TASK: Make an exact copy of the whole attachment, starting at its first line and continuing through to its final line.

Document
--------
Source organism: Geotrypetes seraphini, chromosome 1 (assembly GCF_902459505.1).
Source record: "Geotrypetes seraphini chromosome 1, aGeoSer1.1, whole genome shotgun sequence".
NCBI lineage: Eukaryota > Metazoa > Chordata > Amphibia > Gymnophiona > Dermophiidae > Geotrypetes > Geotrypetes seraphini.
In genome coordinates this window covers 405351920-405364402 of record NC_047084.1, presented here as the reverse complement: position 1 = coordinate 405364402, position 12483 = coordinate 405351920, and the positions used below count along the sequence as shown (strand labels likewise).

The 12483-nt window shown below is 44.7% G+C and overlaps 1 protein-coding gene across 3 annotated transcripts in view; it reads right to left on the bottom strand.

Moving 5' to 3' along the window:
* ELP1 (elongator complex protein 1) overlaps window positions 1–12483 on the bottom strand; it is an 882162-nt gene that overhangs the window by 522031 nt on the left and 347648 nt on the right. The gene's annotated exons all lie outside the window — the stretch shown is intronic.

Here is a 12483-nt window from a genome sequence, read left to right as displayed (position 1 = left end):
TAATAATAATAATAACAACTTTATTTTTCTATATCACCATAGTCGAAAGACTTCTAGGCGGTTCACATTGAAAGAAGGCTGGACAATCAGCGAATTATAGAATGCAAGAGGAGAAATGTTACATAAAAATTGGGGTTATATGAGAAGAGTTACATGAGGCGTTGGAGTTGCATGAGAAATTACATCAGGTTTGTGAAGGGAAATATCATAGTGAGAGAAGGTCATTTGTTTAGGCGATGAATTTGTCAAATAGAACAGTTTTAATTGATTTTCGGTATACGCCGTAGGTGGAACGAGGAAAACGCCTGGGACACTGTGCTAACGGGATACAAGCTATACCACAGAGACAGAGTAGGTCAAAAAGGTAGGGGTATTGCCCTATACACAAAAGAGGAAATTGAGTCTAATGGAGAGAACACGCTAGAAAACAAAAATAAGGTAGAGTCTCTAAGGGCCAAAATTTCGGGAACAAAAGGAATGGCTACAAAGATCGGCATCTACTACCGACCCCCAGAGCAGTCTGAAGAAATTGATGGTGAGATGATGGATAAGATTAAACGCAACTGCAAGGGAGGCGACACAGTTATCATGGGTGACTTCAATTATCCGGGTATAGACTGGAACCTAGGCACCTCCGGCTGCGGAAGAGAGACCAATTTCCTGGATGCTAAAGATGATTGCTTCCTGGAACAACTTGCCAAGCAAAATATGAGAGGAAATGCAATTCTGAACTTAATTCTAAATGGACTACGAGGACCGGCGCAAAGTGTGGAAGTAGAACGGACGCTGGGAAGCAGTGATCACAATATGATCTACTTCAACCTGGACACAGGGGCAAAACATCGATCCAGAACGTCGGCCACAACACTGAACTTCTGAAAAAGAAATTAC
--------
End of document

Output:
Source organism: Geotrypetes seraphini, chromosome 1 (assembly GCF_902459505.1).
Source record: "Geotrypetes seraphini chromosome 1, aGeoSer1.1, whole genome shotgun sequence".
NCBI lineage: Eukaryota > Metazoa > Chordata > Amphibia > Gymnophiona > Dermophiidae > Geotrypetes > Geotrypetes seraphini.
In genome coordinates this window covers 405351920-405364402 of record NC_047084.1, presented here as the reverse complement: position 1 = coordinate 405364402, position 12483 = coordinate 405351920, and the positions used below count along the sequence as shown (strand labels likewise).

The 12483-nt window shown below is 44.7% G+C and overlaps 1 protein-coding gene across 3 annotated transcripts in view; it reads right to left on the bottom strand.

Moving 5' to 3' along the window:
* ELP1 (elongator complex protein 1) overlaps window positions 1–12483 on the bottom strand; it is an 882162-nt gene that overhangs the window by 522031 nt on the left and 347648 nt on the right. The gene's annotated exons all lie outside the window — the stretch shown is intronic.

Here is a 12483-nt window from a genome sequence, read left to right as displayed (position 1 = left end):
TAATAATAATAATAACAACTTTATTTTTCTATATCACCATAGTCGAAAGACTTCTAGGCGGTTCACATTGAAAGAAGGCTGGACAATCAGCGAATTATAGAATGCAAGAGGAGAAATGTTACATAAAAATTGGGGTTATATGAGAAGAGTTACATGAGGCGTTGGAGTTGCATGAGAAATTACATCAGGTTTGTGAAGGGAAATATCATAGTGAGAGAAGGTCATTTGTTTAGGCGATGAATTTGTCAAATAGAACAGTTTTAATTGATTTTCGGTATACGCCGTAGGTGGAACGAGGAAAACGCCTGGGACACTGTGCTAACGGGATACAAGCTATACCACAGAGACAGAGTAGGTCAAAAAGGTAGGGGTATTGCCCTATACACAAAAGAGGAAATTGAGTCTAATGGAGAGAACACGCTAGAAAACAAAAATAAGGTAGAGTCTCTAAGGGCCAAAATTTCGGGAACAAAAGGAATGGCTACAAAGATCGGCATCTACTACCGACCCCCAGAGCAGTCTGAAGAAATTGATGGTGAGATGATGGATAAGATTAAACGCAACTGCAAGGGAGGCGACACAGTTATCATGGGTGACTTCAATTATCCGGGTATAGACTGGAACCTAGGCACCTCCGGCTGCGGAAGAGAGACCAATTTCCTGGATGCTAAAGATGATTGCTTCCTGGAACAACTTGCCAAGCAAAATATGAGAGGAAATGCAATTCTGAACTTAATTCTAAATGGACTACGAGGACCGGCGCAAAGTGTGGAAGTAGAACGGACGCTGGGAAGCAGTGATCACAATATGATCTACTTCAACCTGGACACAGGGGCAAAACATCGATCCAGAACGTCGGCCACAACACTGAACTTCTGAAAAAGAAATTAC